Then a little boy throws the tin soldier into a fire, a gust of wind blows the ballerina in with him, and the pair of them burn to death.
They burn to death.
Yeah, but in the morning, they’re fused together in the shape of a heart, and… No. NO. Let’s stick with ‘They burn to death’. At the end of a fucking kids’ story, the main characters literally burn to death. This ‘burning to death scenario’ almost played itself out in Toy Story 3, but the bods at Pixar quite wisely opted to have the three little aliens rescue the toys at the last moment. Where are the three little aliens in this story, Hans Christian Andersen, you gloomy Danish bastard?
This is what Wikipedia has to say about The Steadfast Tin Soldier:
Joan G. Haahr writes in The Oxford Companion to Fairy Tales: “The story is unusual among Andersen’s early tales, both in its emphasis on sensual desire and in its ambiguities. Blind fate, not intention, determines all events. Moreover, the narrative questions the very decorum it praises. The tin soldier’s passive acceptance of whatever happens to him, while exemplifying pietistic ideals of self-denial, also contributes to his doom. Were he to speak and act, the soldier might gain both life and love. Restrained, however, by inhibition and convention, he finds only tragedy and death. The tale is often read autobiographically, with the soldier viewed as symbolizing Andersen’s feelings of inadequacy with women, his passive acceptance of bourgeois class attitudes, or his sense of alienation as an artist and an outsider, from full participation in everyday life.”
The fuck? So my sons have got to suffer the onset of clinical depression just because Christian Andersen struggled to get his hole? I look forward to reading them a version of the Three Little Pigs in which the protagonists are butchered and made into BLTs.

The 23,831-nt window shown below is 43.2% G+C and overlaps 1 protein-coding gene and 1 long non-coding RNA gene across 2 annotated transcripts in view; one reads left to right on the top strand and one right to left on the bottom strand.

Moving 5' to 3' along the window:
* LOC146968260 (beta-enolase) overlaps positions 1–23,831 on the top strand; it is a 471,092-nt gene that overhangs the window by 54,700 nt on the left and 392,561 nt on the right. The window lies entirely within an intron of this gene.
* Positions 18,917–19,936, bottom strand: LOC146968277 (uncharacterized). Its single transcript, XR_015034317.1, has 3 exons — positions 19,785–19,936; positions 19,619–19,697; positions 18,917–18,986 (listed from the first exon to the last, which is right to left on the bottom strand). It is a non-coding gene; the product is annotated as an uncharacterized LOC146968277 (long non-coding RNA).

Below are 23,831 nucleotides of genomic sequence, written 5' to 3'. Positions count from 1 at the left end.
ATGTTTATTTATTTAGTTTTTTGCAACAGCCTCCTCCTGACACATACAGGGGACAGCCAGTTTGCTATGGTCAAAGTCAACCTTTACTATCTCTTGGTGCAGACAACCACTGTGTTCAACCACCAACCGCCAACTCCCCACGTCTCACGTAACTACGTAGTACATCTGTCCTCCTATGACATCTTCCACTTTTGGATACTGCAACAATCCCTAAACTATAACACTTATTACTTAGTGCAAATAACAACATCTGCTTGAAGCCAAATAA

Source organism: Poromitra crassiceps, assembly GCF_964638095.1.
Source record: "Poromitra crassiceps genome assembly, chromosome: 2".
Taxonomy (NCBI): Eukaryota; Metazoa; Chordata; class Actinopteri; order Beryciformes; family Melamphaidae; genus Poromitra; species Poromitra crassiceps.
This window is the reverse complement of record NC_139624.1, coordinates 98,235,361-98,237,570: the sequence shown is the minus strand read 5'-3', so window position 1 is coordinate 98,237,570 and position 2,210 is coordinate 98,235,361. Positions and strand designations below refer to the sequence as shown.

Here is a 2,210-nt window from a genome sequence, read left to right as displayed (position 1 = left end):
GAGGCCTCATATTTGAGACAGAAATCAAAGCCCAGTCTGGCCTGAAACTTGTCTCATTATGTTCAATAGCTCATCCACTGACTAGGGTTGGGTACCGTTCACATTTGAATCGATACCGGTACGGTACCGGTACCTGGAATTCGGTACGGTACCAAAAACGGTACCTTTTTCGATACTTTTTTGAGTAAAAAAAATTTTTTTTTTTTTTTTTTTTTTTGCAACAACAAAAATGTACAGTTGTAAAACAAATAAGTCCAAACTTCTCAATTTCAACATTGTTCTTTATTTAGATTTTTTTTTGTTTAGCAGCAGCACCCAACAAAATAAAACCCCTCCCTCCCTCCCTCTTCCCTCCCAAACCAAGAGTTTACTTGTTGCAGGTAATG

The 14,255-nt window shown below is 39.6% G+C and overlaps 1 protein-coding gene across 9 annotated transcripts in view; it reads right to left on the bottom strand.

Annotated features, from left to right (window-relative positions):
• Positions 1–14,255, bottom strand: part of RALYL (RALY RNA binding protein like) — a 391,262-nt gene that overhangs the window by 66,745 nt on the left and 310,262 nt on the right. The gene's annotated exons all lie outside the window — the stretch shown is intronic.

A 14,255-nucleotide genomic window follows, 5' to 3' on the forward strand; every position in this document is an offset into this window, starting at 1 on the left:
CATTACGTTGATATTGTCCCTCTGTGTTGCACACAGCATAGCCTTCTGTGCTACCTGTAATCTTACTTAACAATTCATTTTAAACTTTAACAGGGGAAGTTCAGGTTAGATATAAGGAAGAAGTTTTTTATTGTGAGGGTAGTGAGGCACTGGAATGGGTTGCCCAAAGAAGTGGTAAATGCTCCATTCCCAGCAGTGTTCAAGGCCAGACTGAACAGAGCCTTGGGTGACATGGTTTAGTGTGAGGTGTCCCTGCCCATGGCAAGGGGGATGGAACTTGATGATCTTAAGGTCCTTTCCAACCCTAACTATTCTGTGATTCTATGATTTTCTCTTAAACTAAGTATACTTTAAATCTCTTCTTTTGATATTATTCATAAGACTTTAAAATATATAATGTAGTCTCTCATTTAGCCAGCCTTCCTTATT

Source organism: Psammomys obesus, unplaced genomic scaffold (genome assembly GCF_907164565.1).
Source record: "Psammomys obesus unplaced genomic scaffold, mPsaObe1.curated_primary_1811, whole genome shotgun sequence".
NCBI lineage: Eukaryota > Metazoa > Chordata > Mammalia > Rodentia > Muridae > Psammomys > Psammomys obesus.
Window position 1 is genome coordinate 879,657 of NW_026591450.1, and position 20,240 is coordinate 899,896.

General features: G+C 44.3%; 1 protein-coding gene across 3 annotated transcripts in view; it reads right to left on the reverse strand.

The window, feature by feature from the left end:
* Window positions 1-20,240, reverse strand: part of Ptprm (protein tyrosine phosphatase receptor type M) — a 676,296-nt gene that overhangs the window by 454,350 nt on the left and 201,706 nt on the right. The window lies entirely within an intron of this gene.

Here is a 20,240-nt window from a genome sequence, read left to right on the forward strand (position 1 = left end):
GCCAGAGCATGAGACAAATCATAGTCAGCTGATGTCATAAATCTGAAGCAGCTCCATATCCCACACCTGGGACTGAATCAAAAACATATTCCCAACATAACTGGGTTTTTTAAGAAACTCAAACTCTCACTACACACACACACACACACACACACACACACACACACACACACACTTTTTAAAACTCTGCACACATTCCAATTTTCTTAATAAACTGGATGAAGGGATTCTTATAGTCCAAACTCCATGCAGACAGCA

The Little Match Girl
I’d never heard of this fairy-tale before I read it to my son for the first time. As with the previous entry in this list, The Tin Soldier Who Literally Burns to Death, I was fooled into thinking that because this was a fairy-tale in a book for children that it would have a nice, happy ending. It doesn’t. But at least nobody burned to death this time.
Instead they froze to death. Yep. The little match girl freezes to death. On the street. In the gutter. On New Years’ Eve. A group of revellers find her smiling corpse the next morning. She’d been unable to sell any of her matches that night, and thus couldn’t raise enough money for food and shelter, so that’s that. Capitalism: 1 – Little Girl: 0. I kept turning the page to see if there was additional text, perchance a surprise happy ending. Nope. There wasn’t. That was it. A dead wee girl. Bambi eat your heart out.
Jesus Christ, Victorians, what the fuck was wrong with you? I know your life was all top-hats, fog and misery, and you mercilessly beat your children with cummerbunds if they so much as sniffed at the dinner table, but couldn’t you let them escape the horror of their pre-TV lives for the duration of just one measly story? You were basically writing episodes of Eastenders for the toddler market.
I had to read my son Silence of the Lambs after this gloomy death-fest just to cheer him up.
Wait a minute… I’ve just noticed that this one’s another Hans Christian Andersen effort… I might have guessed (shakes fist at the heavens). Annnnddeerrrsseeennnnnnnnn! Could somebody please travel back through time and screw this guy before he gets a chance to pick up a quill?
The First Day of the Holidays
And the less said about this one the better!